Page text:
Community science data can be tricky to analyze because it is not as well-structured as other types of scientific data. For example, people probably collected bird observations differently in the initial days of CBC than they do today. If scientists used such raw data as-is, they might bias the findings. So they sieve through the data, aggregate it over time, and throw out the parts that they cannot use, like Saunders had to with bird count data prior to the 1930s. But the model used in this study accounts for such differences, Tingley says. “They have tried to coarsen the data in order to make it usable.”

For conservationists, there are some bright spots from the findings. Mitigating climate change can indeed benefit all birds. However, knowing that land-use change has a greater impact on habitat-specific birds is a crucial insight. "Also working on habitat loss and habitat change is probably going to be more effective than trying to solely consider climate change," Tingley says. Saunders believes that trying to increase funding for such restoration programs is essential.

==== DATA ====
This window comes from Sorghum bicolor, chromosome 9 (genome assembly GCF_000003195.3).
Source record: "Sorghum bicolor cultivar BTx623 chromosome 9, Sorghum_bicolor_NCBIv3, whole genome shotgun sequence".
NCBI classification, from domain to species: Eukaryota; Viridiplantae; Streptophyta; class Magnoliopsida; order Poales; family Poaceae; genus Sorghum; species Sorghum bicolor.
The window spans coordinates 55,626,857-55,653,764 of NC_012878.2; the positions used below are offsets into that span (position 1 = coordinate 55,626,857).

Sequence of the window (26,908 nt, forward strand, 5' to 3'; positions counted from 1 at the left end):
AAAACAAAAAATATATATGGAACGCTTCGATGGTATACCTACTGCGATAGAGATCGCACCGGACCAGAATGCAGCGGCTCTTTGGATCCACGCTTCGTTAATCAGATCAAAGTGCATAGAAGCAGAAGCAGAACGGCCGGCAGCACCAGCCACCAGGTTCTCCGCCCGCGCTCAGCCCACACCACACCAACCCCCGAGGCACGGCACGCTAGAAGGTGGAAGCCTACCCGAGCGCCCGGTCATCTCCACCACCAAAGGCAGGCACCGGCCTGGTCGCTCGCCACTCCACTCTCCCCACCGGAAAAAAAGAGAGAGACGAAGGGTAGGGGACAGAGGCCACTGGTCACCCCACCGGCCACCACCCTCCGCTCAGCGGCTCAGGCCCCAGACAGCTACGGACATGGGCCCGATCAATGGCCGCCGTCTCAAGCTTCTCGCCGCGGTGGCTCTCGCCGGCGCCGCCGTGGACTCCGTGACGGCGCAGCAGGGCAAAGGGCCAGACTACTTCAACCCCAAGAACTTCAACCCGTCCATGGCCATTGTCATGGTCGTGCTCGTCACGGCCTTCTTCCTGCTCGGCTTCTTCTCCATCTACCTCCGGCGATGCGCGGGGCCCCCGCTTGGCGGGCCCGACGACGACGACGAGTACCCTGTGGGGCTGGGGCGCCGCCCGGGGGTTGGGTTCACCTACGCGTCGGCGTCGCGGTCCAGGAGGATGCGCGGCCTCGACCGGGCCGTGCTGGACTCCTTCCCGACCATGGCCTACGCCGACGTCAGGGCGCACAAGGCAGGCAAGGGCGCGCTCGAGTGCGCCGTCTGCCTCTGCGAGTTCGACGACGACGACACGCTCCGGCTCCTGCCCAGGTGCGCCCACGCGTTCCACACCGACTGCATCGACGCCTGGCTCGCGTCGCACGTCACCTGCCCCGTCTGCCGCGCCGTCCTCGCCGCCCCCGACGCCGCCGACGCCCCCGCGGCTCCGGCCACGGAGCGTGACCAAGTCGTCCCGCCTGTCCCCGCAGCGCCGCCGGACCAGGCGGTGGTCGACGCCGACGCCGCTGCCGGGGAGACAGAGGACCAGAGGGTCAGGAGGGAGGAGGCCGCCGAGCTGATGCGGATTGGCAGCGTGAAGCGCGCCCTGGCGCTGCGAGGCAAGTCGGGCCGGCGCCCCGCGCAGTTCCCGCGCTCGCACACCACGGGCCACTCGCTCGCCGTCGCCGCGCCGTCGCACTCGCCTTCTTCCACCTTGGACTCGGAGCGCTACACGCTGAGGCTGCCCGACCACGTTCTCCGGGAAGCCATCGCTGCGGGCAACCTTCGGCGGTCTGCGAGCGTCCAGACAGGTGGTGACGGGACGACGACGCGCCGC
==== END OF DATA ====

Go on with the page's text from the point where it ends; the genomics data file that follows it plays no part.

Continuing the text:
Overall the study shows the value of participating in community science efforts like the CBC. The first CBC participants couldn’t have fathomed that their field notes could one day drive tangible conservation policies. “Data collected by volunteers once a year turns out to be really valuable when you multiply it by 90,” Betts says. “I just think that's really cool.”